Dubai: UAE astronaut Sultan Al Neyadi, on Thursday scripted yet another chapter in history by becoming the first person to practise jiu-jitsu in space.
The intrepid explorer, who is on the longest Arab space mission on the International Space Station (ISS), shared a six-minute video that showed how the martial art helped him thrive in the microgravity laboratory and perform his historic spacewalk.
“Discipline, focus, & adaptability I gained from #JiuJitsu have been invaluable to me on the ISS,” he said in the description for the video.
“Even in microgravity, the moves & postures I learned on Earth serve me well up here,” Al Neyadi pointed out.
“Oss! What Jiu-Jitsu moves would you be interested in doing in space?” he asked his followers using the hashtags #UAEJJF and #FromMatsToStars
A jiu-jitsu fighter for several years, Al Neyadi appeared in his jiu-jitsu kimono in the video from the orbiting laboratory 420km above Earth. The kimono is one of the personal belongings that he had taken along with him for the six-month-long space odyssey.
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Proclaiming his love for the martial art, he says: “I’ve been doing jiu-jitsu for so many years. And I think jiu-jitsu helped me a lot during my preparation with this mission and getting adapted to the environment here on the International Space Station.”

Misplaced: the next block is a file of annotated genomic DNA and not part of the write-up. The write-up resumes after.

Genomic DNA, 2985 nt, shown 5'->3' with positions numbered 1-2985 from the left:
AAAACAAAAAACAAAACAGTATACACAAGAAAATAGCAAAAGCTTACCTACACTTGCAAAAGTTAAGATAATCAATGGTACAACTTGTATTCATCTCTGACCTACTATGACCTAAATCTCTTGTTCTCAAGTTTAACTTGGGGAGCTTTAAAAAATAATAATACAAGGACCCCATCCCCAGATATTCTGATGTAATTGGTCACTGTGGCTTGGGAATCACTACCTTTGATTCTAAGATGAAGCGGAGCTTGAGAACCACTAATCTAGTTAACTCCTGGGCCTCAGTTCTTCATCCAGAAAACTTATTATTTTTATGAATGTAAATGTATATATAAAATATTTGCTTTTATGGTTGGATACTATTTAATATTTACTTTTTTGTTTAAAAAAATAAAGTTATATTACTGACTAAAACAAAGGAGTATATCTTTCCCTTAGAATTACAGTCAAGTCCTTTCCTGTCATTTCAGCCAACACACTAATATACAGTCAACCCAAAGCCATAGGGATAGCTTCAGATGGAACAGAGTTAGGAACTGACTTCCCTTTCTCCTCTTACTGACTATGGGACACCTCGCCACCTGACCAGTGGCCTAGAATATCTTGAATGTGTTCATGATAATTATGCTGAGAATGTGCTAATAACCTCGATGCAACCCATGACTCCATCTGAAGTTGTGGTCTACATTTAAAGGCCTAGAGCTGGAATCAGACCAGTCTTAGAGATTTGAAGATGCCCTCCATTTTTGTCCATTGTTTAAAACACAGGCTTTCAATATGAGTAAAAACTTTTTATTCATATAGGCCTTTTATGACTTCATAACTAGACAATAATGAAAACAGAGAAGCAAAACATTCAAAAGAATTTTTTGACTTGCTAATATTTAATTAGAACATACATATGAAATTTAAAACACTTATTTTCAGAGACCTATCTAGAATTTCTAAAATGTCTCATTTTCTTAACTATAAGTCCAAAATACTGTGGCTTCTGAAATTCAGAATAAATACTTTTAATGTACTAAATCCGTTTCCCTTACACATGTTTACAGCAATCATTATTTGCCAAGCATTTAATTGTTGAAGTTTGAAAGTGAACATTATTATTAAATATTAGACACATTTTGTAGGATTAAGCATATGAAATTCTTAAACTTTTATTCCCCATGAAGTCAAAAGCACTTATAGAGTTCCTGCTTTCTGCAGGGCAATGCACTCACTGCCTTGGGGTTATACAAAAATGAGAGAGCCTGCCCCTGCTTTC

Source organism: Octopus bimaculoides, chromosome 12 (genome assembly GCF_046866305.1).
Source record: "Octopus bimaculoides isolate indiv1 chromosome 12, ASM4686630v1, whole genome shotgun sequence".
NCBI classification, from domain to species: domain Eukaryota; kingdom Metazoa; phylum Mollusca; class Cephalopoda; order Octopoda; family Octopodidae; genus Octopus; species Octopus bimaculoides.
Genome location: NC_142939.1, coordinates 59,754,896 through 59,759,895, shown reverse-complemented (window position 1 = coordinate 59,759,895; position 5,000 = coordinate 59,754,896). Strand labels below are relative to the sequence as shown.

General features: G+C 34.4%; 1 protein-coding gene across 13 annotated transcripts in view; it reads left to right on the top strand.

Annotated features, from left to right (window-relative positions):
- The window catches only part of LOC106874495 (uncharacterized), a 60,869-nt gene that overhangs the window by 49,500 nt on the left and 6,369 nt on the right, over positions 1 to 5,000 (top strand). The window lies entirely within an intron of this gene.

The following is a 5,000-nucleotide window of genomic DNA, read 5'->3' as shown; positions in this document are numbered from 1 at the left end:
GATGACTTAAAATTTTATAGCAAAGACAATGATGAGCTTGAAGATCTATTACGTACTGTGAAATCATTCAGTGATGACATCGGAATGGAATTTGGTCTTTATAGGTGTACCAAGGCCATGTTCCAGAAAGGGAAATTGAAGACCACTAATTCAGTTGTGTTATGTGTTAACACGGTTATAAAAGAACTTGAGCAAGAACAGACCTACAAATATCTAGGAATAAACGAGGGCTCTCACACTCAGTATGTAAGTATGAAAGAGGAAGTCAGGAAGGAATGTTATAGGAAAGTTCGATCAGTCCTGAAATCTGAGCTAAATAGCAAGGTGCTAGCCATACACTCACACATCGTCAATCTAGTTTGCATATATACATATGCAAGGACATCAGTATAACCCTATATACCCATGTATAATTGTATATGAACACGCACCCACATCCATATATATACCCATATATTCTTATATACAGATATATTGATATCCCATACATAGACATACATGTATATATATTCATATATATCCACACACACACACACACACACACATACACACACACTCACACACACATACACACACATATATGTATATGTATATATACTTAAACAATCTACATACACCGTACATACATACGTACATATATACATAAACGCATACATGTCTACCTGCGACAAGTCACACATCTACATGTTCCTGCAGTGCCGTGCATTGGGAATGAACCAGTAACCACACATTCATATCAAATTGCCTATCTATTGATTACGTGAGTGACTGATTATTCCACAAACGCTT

For example, he recollected how he trained on the human centrifuge, a massive spinning arm that replicates the g-force (gravitational force) of liftoff to space, which is three times the gravity on Earth, by rotating at a speed of 96 km per hour.
“I remember the few times I was on the centrifuge, which is a machine that simulates multiple times the g-force that we encounter during launch and re-entry. The g-force is the weight that we feel on the ground when we’re on Earth and now we are living in a microgravity environment. So our weight is literally not available. So we float as you can see,” he explains.
And during the centrifuge, Al Neyadi recollected he was encountered up to eight times his weight.
“The first sensation was feeling an opponent [in jiu-jitsu] on top of my chest.”
“One of the things that I learned during jiu-jitsu is to regulate breathing. So this is exactly what I did during the centrifuge experience, and I think jujitsu really helped me overcome that experiment.”
Using toes to balance
“Also when we arrived here, I was surprised that we mainly use our feet to stabilise ourselves. So one of the fundamentals, as you know, is that we use our toes to establish a foundation. So the pressure on the ground, the contact should be on your toes, not your heels. So on the ground, if you’re putting your weight on your heels, any small move can push you in any direction. That’s why I feel like doing a jiu-jitsu posture when I’m in space with my toes positioned under the handrail. So, I feel very stable.”
“I cannot move easily if I’m stable like this and basically I’m using my toes to translate everywhere. I can do all sorts of tricks here. I can jump from one place to another. And yeah, literally use my toes to stabilise myself,” he says as he does a somersault.
Al Neyadi goes on to explain how jiu-jitsu training stood him in good stead during the historic spacewalk or EVA he did on April 28.